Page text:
- Potentially More Fashionable: One of the most interesting ways that portable technology has progressed is in the area of aesthetics. Interestingly enough, many buyers seem to care just as much, if not more in some cases, about a device’s sleek look as they do its performance or capabilities. Tech companies have become set upon making their devices smaller, sleeker, lighter and more intuitive. As such, tech like pads and pods and, of course, phones have almost become fashion accessories to some. However, because they are replacing items like standard glasses and jewelry wearable tech has an even more centralized focus on being fashionable. If these items don’t look as good as possible their appeal will be greatly limited. After all, who would want to wear an ugly bracelet or a pair of glasses that did not compliment their face? Some won’t care much for the look of the pieces, buying them solely for their technological capabilities, but for others aesthetics will be very important, and the companies who make these products will need to recognize that.
- Less Versatile: Clearly, wearable tech can do plenty that standard smartphones and tablets can’t do, but they also have some pretty serious limitations. For example, you’re not going to want to write an email on a watch, and while your bracelet may light up to let you know when you’ve received a message it’s not going to allow you to see it or respond to it. Most pieces of wearable tech aren’t going to come with keyboards because there’s simply nowhere to put them. You’re also probably not going to use a watch or a pair of glasses to make a phone call. Whereas iPad and Androids are machines of many facets, most wearable tech is built around one very specific purpose. What that purpose is changes from machine to machine, but one constant remains: these devices simply aren’t as versatile as smartphones in some areas.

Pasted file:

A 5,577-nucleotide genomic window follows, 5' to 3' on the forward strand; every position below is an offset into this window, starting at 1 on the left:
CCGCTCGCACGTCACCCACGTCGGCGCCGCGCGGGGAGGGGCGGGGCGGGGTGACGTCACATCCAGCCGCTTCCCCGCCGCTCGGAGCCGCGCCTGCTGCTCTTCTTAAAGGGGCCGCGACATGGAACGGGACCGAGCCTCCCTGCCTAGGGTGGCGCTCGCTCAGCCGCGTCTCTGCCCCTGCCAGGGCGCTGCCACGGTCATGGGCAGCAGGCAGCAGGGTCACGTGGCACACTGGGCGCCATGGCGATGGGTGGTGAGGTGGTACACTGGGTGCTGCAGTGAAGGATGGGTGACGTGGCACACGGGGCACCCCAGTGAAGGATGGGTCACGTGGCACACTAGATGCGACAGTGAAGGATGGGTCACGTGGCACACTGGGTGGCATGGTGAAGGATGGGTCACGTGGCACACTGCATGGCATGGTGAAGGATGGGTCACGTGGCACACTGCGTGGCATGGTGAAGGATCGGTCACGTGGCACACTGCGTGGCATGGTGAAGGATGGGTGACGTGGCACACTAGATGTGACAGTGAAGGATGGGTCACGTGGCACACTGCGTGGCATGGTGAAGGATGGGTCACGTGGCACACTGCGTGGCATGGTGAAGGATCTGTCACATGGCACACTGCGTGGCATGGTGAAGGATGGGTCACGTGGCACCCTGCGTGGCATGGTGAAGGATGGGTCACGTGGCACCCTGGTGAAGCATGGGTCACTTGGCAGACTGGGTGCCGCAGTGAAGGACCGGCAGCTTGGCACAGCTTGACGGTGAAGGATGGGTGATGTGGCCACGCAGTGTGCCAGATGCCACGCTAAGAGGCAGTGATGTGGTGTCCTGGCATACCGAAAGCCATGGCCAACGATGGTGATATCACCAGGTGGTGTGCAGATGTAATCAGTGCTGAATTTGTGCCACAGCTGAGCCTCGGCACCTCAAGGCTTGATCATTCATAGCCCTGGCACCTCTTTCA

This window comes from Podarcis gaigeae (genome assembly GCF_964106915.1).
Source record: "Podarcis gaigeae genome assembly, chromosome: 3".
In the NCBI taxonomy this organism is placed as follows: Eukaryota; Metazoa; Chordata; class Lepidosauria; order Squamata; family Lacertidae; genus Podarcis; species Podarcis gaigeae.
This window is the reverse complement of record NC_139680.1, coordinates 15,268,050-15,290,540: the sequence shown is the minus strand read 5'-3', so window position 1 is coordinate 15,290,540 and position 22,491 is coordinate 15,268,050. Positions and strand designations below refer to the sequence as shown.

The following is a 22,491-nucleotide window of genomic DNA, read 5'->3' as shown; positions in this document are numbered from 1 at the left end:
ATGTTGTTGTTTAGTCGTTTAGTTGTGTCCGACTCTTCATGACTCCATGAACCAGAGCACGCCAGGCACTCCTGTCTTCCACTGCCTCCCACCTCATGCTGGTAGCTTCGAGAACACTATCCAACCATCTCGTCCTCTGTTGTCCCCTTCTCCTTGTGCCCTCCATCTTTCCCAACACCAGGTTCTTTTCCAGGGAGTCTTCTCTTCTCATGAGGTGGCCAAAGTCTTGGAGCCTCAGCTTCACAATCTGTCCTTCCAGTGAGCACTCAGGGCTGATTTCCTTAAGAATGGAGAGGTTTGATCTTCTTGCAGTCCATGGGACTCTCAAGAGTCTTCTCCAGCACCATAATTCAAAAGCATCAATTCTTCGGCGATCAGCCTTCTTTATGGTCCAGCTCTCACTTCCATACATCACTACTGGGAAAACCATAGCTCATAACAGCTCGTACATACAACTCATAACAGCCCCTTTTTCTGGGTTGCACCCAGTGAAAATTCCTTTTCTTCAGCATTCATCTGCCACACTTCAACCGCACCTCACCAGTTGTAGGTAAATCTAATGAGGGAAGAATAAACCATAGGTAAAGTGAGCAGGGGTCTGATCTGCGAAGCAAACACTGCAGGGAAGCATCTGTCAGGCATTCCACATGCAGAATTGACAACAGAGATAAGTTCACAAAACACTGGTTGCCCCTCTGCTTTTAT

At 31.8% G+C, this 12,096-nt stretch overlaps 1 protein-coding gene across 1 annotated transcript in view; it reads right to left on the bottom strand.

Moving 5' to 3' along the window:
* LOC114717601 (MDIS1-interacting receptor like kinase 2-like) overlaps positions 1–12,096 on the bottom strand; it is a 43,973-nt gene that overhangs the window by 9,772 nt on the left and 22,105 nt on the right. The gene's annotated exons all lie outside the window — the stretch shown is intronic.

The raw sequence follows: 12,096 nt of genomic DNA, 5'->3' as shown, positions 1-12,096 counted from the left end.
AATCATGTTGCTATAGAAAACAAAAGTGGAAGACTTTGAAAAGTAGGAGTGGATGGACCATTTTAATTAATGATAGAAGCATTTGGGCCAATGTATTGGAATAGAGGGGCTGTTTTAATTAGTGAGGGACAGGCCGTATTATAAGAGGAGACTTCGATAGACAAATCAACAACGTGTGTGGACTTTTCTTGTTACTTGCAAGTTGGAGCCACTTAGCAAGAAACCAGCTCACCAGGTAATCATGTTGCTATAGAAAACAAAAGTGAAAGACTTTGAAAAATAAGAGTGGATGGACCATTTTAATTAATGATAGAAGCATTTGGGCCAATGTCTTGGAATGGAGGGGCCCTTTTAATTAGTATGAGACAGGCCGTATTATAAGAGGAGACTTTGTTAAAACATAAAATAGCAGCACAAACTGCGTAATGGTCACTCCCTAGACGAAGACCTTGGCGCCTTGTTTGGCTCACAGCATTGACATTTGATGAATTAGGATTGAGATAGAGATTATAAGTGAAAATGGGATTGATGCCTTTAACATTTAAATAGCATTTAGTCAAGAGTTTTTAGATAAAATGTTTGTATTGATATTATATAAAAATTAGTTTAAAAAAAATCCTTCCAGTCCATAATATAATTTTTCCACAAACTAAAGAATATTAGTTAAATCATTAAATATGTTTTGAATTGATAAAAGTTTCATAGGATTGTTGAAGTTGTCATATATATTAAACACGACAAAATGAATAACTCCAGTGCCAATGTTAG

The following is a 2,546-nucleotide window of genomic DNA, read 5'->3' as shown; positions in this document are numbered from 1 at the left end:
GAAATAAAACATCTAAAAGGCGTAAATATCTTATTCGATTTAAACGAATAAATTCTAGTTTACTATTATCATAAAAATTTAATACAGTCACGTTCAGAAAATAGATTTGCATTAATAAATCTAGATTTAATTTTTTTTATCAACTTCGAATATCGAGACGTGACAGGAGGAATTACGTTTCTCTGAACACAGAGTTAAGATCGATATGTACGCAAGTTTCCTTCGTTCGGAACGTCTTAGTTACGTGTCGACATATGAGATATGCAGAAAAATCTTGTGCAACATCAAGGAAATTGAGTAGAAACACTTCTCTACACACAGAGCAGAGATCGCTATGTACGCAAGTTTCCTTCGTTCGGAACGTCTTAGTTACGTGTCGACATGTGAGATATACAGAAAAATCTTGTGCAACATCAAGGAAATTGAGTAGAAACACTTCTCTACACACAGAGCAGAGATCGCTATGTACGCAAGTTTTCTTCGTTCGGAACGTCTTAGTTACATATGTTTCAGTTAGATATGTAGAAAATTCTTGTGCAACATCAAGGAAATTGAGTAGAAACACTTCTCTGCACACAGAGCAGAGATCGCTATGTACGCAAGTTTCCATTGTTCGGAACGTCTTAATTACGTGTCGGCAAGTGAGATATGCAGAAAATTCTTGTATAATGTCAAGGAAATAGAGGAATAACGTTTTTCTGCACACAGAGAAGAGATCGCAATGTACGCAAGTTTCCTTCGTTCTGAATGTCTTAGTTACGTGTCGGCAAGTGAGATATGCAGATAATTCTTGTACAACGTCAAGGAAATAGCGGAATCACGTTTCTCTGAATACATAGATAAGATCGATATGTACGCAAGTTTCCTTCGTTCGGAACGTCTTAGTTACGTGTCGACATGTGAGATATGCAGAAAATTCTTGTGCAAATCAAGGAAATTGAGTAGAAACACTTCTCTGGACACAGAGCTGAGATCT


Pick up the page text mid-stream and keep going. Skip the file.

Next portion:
- Smaller: Here’s one of the most obvious complaints one might have about wearable tech. It’s also a complaint which doesn’t apply at all to Google Glass, or to that bracelet I mentioned earlier. However, the fact remains that you’re generally not going to want to wear a piece of jewelry which is as big as an iPad or even a smartphone. That means that, generally speaking, wearable tech will be smaller than your average phone or tablet. That might make certain tasks harder to accomplish, like browsing the internet for example.
- Not as Widely Accepted: This is the kind of thing that will change in time as people get used to its presence, but for the foreseeable future people who utilize wearable tech are going to be seen as outcasts. This prejudice has already reared its ugly head, as evidenced by the story of Steve Mann, an inventor who was attacked in a Paris McDonalds by three men who were fearful of the EyeTap Digital Eye Glass he was wearing. Currently, wearable tech is not widely understood or accepted by the masses, and it won’t be until it becomes more widespread. So for now, if you want to use Google Glass in place of a smartphone don’t be surprised when you get some weird looks.
Regardless of these pros and cons, wearable tech is obviously a hugely exciting concept. Far from being so far-off pipe dream, there are many products being produced right now which could easily be placed under that banner head. Some have even already been released, though in limited numbers for the most part. While wearable tech won’t be replacing smartphones any time soon, and likely won’t be widely used for years to come, the future is bright for this fledgling industry. There was a time when cell phones were rare and their usage seemed strange and disagreeable to some. That time has obviously passed us by. Wearable tech will go through the same process. At first, it’ll seem strange and perhaps a little scary, but as time continues on these products will almost certainly become hugely popular. They have too much potential to be ignored. So keep an eye on wearable tech. It’s here to make our lives easier, to grant us new opportunities and, maybe, to change the way we interact with the world as a whole, and with each other.